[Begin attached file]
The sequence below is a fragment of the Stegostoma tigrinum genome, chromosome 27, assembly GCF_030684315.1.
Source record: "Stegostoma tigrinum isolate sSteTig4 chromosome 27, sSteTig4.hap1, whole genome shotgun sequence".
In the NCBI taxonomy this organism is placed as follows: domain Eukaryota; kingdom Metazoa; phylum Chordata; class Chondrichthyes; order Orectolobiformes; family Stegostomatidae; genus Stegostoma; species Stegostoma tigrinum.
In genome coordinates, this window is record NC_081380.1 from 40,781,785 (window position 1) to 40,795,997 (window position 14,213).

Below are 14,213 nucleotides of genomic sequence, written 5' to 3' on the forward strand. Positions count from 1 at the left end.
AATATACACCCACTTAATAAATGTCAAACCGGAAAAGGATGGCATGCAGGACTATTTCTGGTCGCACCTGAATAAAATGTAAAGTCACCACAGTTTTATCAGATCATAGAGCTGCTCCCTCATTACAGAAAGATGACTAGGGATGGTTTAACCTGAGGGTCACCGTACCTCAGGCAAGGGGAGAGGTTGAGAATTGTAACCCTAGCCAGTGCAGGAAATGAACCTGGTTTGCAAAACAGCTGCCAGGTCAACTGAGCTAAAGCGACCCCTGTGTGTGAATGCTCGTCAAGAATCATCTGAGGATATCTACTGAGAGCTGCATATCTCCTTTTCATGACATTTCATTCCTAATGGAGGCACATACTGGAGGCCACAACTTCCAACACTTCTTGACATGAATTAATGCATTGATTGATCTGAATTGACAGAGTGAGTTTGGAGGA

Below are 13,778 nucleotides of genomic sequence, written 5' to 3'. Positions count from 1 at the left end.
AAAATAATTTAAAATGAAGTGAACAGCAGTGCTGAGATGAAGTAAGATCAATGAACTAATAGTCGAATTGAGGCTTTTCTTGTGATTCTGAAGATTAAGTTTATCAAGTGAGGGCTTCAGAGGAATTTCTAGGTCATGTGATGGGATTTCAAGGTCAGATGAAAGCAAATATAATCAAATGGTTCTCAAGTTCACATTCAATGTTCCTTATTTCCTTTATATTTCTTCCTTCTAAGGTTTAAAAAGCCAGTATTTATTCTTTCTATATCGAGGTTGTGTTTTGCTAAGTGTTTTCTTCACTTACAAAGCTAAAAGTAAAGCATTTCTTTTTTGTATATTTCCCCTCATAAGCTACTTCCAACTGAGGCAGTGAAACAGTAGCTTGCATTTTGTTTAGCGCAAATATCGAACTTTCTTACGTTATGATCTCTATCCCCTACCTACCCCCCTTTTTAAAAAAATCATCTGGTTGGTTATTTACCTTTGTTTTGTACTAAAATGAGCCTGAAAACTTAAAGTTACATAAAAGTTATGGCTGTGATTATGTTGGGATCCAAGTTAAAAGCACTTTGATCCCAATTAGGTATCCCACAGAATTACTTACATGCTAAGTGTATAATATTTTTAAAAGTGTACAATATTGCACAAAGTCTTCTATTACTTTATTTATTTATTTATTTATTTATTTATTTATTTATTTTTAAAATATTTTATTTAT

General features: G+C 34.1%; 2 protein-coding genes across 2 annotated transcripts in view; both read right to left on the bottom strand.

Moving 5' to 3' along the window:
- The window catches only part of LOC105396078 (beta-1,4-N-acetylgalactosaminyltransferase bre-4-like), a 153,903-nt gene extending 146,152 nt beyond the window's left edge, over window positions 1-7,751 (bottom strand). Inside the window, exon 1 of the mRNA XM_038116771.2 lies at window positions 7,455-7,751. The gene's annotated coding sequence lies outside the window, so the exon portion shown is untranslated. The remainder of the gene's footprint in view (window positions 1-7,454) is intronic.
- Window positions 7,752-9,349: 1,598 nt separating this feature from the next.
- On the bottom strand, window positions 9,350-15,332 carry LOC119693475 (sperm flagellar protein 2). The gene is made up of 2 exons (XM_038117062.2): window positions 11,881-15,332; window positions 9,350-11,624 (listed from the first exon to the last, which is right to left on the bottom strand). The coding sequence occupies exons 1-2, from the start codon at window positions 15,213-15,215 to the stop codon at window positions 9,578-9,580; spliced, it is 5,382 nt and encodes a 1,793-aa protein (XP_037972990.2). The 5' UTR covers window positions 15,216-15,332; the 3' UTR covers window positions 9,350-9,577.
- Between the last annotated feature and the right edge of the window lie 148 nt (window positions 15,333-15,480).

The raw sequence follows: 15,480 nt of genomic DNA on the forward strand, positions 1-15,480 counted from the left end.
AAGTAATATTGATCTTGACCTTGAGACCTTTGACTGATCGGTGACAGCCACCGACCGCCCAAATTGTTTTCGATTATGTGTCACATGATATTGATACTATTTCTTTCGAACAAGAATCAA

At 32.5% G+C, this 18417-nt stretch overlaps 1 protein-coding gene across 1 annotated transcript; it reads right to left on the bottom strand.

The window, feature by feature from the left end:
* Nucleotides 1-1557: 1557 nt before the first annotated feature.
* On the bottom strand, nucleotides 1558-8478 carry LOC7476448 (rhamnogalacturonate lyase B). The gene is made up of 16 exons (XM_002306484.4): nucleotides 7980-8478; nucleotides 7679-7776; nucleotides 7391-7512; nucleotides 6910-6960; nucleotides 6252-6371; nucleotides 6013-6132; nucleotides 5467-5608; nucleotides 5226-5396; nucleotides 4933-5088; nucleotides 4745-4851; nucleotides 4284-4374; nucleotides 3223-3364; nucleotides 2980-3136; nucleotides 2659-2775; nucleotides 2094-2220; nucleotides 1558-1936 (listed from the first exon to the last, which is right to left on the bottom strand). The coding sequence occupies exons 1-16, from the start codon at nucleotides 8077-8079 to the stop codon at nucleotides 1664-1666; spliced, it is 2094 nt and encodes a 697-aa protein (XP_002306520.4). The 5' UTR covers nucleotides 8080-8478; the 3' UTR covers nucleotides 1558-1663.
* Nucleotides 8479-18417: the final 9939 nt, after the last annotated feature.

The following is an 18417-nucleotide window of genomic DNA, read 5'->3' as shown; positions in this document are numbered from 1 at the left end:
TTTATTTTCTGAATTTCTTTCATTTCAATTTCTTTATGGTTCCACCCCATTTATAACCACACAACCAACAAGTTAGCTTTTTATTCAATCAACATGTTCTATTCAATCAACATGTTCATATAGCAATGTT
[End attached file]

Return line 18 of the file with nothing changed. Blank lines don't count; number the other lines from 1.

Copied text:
The window, feature by feature from the left end: